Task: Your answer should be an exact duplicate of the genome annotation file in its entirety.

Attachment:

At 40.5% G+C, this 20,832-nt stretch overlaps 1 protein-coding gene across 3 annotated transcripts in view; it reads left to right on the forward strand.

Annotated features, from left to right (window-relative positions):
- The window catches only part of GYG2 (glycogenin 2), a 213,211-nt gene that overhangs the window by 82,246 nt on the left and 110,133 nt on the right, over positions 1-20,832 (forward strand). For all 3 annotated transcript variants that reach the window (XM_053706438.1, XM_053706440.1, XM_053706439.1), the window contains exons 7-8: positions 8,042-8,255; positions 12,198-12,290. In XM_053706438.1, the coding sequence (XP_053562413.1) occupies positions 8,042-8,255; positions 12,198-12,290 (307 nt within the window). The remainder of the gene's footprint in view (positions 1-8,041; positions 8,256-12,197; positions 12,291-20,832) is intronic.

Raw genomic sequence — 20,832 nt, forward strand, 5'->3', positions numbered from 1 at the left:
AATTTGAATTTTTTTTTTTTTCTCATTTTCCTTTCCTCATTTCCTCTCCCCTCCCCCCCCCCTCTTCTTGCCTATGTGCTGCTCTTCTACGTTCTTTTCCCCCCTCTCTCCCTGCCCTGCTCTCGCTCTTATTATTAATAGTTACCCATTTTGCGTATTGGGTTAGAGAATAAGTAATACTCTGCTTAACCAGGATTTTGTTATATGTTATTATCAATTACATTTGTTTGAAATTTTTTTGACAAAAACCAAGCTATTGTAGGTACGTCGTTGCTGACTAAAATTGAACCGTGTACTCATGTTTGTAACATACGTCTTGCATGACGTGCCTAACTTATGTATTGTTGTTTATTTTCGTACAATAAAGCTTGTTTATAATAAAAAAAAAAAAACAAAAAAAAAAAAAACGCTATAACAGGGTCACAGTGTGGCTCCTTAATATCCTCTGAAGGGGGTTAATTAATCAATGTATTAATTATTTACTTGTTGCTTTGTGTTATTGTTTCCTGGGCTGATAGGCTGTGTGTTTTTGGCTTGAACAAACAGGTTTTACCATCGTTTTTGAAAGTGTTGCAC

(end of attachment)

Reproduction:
At 40.5% G+C, this 20,832-nt stretch overlaps 1 protein-coding gene across 3 annotated transcripts in view; it reads left to right on the forward strand.

Annotated features, from left to right (window-relative positions):
- The window catches only part of GYG2 (glycogenin 2), a 213,211-nt gene that overhangs the window by 82,246 nt on the left and 110,133 nt on the right, over positions 1-20,832 (forward strand). For all 3 annotated transcript variants that reach the window (XM_053706438.1, XM_053706440.1, XM_053706439.1), the window contains exons 7-8: positions 8,042-8,255; positions 12,198-12,290. In XM_053706438.1, the coding sequence (XP_053562413.1) occupies positions 8,042-8,255; positions 12,198-12,290 (307 nt within the window). The remainder of the gene's footprint in view (positions 1-8,041; positions 8,256-12,197; positions 12,291-20,832) is intronic.

Raw genomic sequence — 20,832 nt, forward strand, 5'->3', positions numbered from 1 at the left:
AATTTGAATTTTTTTTTTTTTCTCATTTTCCTTTCCTCATTTCCTCTCCCCTCCCCCCCCCCTCTTCTTGCCTATGTGCTGCTCTTCTACGTTCTTTTCCCCCCTCTCTCCCTGCCCTGCTCTCGCTCTTATTATTAATAGTTACCCATTTTGCGTATTGGGTTAGAGAATAAGTAATACTCTGCTTAACCAGGATTTTGTTATATGTTATTATCAATTACATTTGTTTGAAATTTTTTTGACAAAAACCAAGCTATTGTAGGTACGTCGTTGCTGACTAAAATTGAACCGTGTACTCATGTTTGTAACATACGTCTTGCATGACGTGCCTAACTTATGTATTGTTGTTTATTTTCGTACAATAAAGCTTGTTTATAATAAAAAAAAAAAAACAAAAAAAAAAAAAACGCTATAACAGGGTCACAGTGTGGCTCCTTAATATCCTCTGAAGGGGGTTAATTAATCAATGTATTAATTATTTACTTGTTGCTTTGTGTTATTGTTTCCTGGGCTGATAGGCTGTGTGTTTTTGGCTTGAACAAACAGGTTTTACCATCGTTTTTGAAAGTGTTGCAC